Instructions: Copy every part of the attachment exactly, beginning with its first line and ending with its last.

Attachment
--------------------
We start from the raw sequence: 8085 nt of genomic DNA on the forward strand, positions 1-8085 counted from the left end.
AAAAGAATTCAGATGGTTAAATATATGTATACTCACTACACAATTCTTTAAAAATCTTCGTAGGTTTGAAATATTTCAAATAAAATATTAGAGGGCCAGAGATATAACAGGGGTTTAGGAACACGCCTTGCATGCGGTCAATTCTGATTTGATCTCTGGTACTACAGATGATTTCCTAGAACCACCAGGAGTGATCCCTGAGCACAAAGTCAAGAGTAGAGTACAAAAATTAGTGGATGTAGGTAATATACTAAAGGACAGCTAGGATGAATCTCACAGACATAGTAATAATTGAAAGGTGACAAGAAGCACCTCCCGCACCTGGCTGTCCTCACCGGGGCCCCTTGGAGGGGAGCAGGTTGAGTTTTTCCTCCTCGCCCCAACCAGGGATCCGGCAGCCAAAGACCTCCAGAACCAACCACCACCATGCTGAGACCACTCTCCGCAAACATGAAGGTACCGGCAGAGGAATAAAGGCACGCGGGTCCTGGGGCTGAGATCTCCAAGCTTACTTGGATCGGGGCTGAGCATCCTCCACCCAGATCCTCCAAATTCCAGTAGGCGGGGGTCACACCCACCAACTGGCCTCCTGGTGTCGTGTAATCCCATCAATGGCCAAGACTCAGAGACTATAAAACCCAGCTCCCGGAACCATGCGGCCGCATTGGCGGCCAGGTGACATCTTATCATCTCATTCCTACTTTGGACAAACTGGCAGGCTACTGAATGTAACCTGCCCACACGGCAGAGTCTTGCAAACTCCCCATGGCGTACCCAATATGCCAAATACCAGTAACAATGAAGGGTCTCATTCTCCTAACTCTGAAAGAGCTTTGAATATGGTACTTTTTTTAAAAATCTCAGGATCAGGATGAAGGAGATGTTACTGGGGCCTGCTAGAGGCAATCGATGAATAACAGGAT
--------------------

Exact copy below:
We start from the raw sequence: 8085 nt of genomic DNA on the forward strand, positions 1-8085 counted from the left end.
AAAAGAATTCAGATGGTTAAATATATGTATACTCACTACACAATTCTTTAAAAATCTTCGTAGGTTTGAAATATTTCAAATAAAATATTAGAGGGCCAGAGATATAACAGGGGTTTAGGAACACGCCTTGCATGCGGTCAATTCTGATTTGATCTCTGGTACTACAGATGATTTCCTAGAACCACCAGGAGTGATCCCTGAGCACAAAGTCAAGAGTAGAGTACAAAAATTAGTGGATGTAGGTAATATACTAAAGGACAGCTAGGATGAATCTCACAGACATAGTAATAATTGAAAGGTGACAAGAAGCACCTCCCGCACCTGGCTGTCCTCACCGGGGCCCCTTGGAGGGGAGCAGGTTGAGTTTTTCCTCCTCGCCCCAACCAGGGATCCGGCAGCCAAAGACCTCCAGAACCAACCACCACCATGCTGAGACCACTCTCCGCAAACATGAAGGTACCGGCAGAGGAATAAAGGCACGCGGGTCCTGGGGCTGAGATCTCCAAGCTTACTTGGATCGGGGCTGAGCATCCTCCACCCAGATCCTCCAAATTCCAGTAGGCGGGGGTCACACCCACCAACTGGCCTCCTGGTGTCGTGTAATCCCATCAATGGCCAAGACTCAGAGACTATAAAACCCAGCTCCCGGAACCATGCGGCCGCATTGGCGGCCAGGTGACATCTTATCATCTCATTCCTACTTTGGACAAACTGGCAGGCTACTGAATGTAACCTGCCCACACGGCAGAGTCTTGCAAACTCCCCATGGCGTACCCAATATGCCAAATACCAGTAACAATGAAGGGTCTCATTCTCCTAACTCTGAAAGAGCTTTGAATATGGTACTTTTTTTAAAAATCTCAGGATCAGGATGAAGGAGATGTTACTGGGGCCTGCTAGAGGCAATCGATGAATAACAGGAT